On July 22, 1989, the CIA Station requested CIA Headquarters' assistance in encouraging DOJ to come to a decision on the Andrade case. The Station explained that it was aware that AUSA Murtagh had said he could not evaluate the case until he received materials from CIA Headquarters. The Station requested that Headquarters facilitate the release of the requested materials to Murtagh so that DOJ could make a decision.
On August 9, 1989, CIA Headquarters reported in a cable to the Station that it was attempting to get a resolution from DOJ on the Andrade case but that DOJ still had not reached any decision on the matter. CIA Headquarters stated that the "Station should realize that potential criminal defendants often try to make 'deals' in exchange for information and that Justice rarely agrees to such 'deals' unless they will be of benefit to Justice in future prosecutions."
The Station responded on August 9, 1989, that Chidester had just returned from Washington and had said that DOJ could not make any decision on the Andrade case because the CIA still had not provided relevant documents to DOJ. According to the cable, Chidester reported that DOJ still had not received documents from the CIA relating to the CIA polygraph of a Zona Rosa defendant [Rivas] because the CIA had not been able to locate these materials. The Station asked Headquarters to ensure that DOJ is "indeed satisfied that [the CIA] is doing its best to cooperate in this case." In September 1989, the CIA made documents available for Murtagh's review.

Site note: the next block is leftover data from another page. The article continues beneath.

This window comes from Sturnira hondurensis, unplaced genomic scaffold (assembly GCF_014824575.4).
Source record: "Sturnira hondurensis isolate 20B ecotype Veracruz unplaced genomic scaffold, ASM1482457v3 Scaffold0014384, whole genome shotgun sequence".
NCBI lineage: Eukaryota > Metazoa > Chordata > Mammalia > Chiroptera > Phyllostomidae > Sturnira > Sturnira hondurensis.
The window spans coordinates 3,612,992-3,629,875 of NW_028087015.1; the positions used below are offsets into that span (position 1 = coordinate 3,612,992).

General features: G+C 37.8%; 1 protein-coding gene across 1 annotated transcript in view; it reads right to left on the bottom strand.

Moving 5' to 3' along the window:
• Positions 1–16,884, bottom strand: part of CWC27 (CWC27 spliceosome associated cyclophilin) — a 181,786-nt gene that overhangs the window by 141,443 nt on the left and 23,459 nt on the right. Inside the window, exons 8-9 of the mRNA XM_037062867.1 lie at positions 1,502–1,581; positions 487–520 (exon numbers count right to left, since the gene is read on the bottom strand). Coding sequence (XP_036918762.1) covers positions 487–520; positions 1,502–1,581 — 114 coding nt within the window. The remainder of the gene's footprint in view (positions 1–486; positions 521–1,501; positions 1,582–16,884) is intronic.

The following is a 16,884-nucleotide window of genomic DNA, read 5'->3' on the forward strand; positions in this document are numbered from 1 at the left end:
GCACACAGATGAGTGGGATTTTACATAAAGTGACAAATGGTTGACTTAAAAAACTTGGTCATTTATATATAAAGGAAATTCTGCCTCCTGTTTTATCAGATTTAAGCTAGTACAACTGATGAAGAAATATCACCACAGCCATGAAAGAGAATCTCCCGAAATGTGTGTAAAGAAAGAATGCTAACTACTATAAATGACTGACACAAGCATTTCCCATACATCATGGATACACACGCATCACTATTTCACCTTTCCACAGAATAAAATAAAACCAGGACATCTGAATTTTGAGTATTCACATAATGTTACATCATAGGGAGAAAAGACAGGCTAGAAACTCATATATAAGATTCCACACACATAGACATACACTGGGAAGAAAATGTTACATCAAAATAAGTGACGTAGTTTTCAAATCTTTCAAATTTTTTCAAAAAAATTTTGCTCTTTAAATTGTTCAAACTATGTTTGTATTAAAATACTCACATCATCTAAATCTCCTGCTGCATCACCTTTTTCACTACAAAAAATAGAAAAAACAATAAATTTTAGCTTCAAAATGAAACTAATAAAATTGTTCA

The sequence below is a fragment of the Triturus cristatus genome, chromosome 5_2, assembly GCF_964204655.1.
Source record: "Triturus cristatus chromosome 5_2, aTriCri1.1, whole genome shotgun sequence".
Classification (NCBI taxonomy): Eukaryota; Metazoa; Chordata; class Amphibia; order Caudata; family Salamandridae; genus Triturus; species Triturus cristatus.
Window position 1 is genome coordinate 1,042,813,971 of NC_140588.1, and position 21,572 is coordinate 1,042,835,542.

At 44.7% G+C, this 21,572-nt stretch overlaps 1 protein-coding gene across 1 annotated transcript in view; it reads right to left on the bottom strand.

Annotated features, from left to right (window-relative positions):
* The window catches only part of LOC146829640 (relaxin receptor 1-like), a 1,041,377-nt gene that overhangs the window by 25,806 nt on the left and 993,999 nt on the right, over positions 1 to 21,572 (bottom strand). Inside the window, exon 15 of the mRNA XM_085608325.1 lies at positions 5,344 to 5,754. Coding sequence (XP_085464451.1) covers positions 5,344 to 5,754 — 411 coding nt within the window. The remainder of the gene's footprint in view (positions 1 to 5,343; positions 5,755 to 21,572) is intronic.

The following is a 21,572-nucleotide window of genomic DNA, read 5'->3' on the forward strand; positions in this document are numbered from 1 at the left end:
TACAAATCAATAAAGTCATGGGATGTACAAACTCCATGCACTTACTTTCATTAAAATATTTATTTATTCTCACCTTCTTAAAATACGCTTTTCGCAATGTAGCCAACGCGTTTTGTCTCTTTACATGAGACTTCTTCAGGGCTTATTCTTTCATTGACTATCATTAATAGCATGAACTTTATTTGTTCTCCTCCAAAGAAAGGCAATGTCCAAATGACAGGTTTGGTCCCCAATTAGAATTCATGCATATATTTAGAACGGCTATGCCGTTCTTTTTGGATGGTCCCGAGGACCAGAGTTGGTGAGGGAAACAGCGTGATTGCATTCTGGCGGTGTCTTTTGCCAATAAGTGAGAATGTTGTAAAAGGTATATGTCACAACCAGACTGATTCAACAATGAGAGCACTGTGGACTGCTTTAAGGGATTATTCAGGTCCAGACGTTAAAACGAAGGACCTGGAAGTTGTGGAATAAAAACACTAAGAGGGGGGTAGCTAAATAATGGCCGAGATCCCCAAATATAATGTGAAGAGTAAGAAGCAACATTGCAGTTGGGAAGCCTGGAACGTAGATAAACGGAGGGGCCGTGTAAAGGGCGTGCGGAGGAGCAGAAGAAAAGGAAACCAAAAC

8. The Embassy's September 1989 Request for DOJ Decision on Prosecution and the Issue of Parole
On September 11, 1989, the United States Embassy in El Salvador sent a cable to DOS requesting that DOJ decline to extradite and prosecute Andrade. Chidester drafted the cable, which was signed by Ambassador William Walker. The cable was sent to DOS' Latin American Affairs Section as well as to Robin Frank of the Legal Adviser's Office. The cable stated that the Embassy had "meticulously reviewed all telegraphic documents and we believe we have a good idea of the sequence of events of the massacre." The cable said that the "evidence does not support a finding that [Andrade] was involved in either the planning or implementation of the crime." The cable reported:
Embassy has reviewed available files on the Zona Rosa case with a view to determining the extent of culpability of Pedro Antonio Andrade Martinez aka Mario Gonzales. The issue is of critical importance because of the alleged knowledge Andrade may have of an intelligence value. [The CIA] would like to exploit Andrade's knowledge but is reluctant to do so until the issue of his involvement in the Zona Rosa massacre is cleared up.